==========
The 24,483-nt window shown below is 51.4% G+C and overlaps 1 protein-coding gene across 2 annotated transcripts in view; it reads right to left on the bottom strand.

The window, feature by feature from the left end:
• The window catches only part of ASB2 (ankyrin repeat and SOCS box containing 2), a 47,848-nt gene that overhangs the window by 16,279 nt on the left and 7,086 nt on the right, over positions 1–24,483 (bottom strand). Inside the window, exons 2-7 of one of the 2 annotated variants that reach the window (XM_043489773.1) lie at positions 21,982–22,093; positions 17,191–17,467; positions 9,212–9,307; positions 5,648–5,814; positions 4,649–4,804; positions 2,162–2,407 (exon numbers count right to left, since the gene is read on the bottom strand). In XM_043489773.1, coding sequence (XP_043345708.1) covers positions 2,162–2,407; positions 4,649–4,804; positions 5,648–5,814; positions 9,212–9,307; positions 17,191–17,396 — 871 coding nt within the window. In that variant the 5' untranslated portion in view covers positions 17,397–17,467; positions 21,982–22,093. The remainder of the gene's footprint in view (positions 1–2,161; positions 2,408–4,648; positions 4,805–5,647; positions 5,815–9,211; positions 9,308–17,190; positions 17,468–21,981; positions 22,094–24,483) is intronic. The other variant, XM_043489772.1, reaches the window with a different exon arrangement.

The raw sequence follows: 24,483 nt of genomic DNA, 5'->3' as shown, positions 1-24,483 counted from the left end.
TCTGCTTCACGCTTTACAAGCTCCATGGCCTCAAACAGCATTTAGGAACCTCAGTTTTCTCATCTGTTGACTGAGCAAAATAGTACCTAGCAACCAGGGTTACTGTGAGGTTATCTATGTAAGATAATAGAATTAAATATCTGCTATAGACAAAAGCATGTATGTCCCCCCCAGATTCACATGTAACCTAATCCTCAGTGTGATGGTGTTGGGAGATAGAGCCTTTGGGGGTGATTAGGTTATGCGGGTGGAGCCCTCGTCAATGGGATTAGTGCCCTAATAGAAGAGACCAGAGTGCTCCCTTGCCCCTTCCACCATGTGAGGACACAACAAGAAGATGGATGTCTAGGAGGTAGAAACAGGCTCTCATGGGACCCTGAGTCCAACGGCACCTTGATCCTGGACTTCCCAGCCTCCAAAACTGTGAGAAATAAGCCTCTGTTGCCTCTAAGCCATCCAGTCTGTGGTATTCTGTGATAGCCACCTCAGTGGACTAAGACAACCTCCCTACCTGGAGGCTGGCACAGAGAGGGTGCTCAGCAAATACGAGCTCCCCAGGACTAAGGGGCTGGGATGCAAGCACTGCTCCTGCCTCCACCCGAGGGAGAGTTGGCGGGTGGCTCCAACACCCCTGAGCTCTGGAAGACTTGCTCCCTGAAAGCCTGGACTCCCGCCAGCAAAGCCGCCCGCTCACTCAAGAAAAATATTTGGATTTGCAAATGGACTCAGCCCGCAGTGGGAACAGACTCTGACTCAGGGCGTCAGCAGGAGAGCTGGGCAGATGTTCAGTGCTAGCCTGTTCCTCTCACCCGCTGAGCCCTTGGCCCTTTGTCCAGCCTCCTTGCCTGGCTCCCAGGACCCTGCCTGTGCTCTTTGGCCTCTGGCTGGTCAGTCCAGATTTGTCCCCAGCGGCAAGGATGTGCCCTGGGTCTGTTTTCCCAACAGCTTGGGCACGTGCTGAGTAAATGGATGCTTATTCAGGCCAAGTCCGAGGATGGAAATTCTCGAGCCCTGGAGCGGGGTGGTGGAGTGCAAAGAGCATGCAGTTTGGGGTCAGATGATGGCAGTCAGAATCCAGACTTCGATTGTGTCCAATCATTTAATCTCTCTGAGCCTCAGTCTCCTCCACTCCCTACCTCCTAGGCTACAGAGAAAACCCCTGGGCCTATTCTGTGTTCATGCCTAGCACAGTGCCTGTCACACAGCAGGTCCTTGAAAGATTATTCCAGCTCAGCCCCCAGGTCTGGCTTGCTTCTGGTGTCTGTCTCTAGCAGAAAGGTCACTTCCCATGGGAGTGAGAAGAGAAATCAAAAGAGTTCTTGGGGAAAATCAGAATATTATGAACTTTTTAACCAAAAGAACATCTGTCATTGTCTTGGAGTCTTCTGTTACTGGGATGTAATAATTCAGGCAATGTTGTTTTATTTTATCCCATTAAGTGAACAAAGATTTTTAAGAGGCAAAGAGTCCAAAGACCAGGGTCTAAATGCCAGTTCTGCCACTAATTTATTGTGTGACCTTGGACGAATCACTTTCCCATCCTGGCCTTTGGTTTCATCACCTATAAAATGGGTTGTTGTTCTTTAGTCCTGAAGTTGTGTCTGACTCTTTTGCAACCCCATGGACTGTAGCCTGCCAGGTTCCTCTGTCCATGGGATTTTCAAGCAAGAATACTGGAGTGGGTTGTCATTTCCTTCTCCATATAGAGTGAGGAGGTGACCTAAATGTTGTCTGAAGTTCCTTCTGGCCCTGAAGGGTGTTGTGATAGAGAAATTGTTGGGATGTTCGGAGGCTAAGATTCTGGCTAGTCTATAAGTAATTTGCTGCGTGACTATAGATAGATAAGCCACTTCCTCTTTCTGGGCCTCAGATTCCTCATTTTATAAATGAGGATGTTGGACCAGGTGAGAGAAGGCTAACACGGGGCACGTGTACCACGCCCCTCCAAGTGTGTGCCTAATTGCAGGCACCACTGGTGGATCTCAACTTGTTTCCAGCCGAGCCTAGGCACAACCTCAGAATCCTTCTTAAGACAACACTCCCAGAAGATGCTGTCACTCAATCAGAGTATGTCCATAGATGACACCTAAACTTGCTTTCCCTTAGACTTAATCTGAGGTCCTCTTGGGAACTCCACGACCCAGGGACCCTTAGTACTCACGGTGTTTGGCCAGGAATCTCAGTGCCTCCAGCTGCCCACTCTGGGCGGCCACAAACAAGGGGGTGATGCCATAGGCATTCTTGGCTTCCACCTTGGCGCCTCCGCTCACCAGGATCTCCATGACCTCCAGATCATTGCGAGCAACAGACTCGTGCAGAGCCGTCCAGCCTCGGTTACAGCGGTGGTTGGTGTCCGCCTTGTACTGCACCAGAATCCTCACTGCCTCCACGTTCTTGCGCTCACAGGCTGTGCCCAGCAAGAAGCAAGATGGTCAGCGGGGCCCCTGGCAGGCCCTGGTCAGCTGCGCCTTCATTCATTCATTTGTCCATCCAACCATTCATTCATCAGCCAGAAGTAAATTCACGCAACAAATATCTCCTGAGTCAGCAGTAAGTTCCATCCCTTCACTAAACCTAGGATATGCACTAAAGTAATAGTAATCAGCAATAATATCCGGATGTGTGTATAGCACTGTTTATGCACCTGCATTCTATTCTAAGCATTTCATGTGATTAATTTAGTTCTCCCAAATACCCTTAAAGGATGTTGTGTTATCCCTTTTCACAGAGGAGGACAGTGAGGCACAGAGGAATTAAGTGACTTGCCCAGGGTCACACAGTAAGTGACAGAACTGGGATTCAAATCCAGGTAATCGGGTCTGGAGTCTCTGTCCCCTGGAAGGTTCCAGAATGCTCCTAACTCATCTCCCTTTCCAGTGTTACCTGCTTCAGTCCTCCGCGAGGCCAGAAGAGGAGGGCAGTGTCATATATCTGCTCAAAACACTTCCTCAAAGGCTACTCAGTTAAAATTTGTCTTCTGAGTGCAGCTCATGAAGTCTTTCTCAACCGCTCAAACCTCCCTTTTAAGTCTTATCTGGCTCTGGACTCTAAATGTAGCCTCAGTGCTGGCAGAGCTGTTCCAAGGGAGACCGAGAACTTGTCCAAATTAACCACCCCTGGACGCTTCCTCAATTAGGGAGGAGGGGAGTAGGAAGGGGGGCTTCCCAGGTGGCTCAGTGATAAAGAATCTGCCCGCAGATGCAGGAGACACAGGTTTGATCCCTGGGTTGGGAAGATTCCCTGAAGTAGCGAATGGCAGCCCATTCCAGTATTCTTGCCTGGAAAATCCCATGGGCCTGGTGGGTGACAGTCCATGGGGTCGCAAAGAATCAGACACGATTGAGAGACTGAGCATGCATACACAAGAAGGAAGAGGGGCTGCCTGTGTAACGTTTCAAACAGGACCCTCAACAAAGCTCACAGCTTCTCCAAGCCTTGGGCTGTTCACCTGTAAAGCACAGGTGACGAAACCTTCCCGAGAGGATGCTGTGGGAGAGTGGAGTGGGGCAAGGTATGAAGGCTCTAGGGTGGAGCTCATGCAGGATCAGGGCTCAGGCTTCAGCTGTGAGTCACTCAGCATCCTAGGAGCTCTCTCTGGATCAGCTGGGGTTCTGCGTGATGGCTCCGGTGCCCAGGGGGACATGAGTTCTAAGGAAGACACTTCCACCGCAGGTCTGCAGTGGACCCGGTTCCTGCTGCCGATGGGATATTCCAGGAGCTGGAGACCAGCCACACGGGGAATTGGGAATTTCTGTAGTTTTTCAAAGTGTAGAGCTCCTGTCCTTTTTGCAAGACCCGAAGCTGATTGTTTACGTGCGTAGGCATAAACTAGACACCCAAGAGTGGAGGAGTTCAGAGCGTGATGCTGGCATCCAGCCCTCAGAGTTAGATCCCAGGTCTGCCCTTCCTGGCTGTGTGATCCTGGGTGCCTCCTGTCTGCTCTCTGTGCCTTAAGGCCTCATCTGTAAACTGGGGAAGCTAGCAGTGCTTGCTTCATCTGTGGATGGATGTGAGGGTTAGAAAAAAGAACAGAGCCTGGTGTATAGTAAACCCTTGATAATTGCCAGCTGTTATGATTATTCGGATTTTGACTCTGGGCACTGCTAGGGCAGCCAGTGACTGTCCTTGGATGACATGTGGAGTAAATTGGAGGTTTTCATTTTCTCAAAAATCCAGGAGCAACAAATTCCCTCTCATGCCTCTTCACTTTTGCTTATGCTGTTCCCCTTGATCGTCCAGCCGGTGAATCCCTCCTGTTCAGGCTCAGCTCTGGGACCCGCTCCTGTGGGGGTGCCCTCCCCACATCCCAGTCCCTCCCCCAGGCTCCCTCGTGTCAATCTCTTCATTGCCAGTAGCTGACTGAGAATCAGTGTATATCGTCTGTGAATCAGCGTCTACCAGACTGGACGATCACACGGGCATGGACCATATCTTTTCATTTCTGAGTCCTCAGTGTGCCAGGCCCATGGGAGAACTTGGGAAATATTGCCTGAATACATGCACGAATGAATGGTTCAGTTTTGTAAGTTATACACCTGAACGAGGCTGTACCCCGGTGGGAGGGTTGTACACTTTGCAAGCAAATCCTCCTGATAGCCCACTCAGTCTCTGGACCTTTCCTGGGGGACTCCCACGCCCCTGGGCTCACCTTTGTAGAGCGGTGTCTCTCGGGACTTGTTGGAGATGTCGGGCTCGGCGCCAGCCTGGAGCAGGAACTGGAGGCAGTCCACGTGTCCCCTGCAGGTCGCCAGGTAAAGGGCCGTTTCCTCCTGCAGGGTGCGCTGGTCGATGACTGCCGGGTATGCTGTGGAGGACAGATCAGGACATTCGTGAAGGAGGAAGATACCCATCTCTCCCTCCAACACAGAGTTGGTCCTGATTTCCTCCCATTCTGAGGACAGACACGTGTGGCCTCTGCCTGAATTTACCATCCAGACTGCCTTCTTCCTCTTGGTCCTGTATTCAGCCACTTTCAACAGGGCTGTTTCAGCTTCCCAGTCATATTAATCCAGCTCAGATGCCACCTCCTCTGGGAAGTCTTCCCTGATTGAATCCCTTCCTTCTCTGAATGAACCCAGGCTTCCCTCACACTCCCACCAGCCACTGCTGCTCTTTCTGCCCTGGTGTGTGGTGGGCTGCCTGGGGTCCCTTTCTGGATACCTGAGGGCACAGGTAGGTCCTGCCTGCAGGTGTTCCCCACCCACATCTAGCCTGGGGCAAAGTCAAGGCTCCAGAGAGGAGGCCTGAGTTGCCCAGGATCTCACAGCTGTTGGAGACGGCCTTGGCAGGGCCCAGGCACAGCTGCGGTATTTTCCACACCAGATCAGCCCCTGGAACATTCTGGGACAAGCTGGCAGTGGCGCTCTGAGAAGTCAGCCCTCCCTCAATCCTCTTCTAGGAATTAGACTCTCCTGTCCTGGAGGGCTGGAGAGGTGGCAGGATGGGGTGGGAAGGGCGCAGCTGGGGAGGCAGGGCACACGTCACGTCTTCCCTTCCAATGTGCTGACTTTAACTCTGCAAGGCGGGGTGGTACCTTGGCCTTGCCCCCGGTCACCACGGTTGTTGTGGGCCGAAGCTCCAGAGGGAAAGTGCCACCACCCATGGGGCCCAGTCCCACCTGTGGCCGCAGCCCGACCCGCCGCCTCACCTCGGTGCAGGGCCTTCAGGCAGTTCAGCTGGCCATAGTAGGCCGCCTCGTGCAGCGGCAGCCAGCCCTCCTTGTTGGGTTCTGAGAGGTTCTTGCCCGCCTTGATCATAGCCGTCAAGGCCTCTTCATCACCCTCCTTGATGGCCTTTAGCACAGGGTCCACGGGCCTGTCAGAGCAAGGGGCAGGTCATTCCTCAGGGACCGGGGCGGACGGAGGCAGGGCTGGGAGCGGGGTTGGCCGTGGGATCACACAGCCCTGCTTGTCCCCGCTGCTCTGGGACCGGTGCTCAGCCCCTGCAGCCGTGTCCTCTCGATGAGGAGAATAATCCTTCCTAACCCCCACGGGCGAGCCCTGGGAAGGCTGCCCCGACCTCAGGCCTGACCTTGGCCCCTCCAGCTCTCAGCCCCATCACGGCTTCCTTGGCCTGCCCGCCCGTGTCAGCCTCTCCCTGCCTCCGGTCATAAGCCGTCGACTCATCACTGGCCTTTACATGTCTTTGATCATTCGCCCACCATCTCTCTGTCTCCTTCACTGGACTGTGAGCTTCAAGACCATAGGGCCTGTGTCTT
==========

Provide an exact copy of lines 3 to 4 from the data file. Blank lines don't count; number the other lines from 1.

• The window catches only part of ASB2 (ankyrin repeat and SOCS box containing 2), a 47,848-nt gene that overhangs the window by 16,279 nt on the left and 7,086 nt on the right, over positions 1–24,483 (bottom strand). Inside the window, exons 2-7 of one of the 2 annotated variants that reach the window (XM_043489773.1) lie at positions 21,982–22,093; positions 17,191–17,467; positions 9,212–9,307; positions 5,648–5,814; positions 4,649–4,804; positions 2,162–2,407 (exon numbers count right to left, since the gene is read on the bottom strand). In XM_043489773.1, coding sequence (XP_043345708.1) covers positions 2,162–2,407; positions 4,649–4,804; positions 5,648–5,814; positions 9,212–9,307; positions 17,191–17,396 — 871 coding nt within the window. In that variant the 5' untranslated portion in view covers positions 17,397–17,467; positions 21,982–22,093. The remainder of the gene's footprint in view (positions 1–2,161; positions 2,408–4,648; positions 4,805–5,647; positions 5,815–9,211; positions 9,308–17,190; positions 17,468–21,981; positions 22,094–24,483) is intronic. The other variant, XM_043489772.1, reaches the window with a different exon arrangement.

The raw sequence follows: 24,483 nt of genomic DNA, 5'->3' as shown, positions 1-24,483 counted from the left end.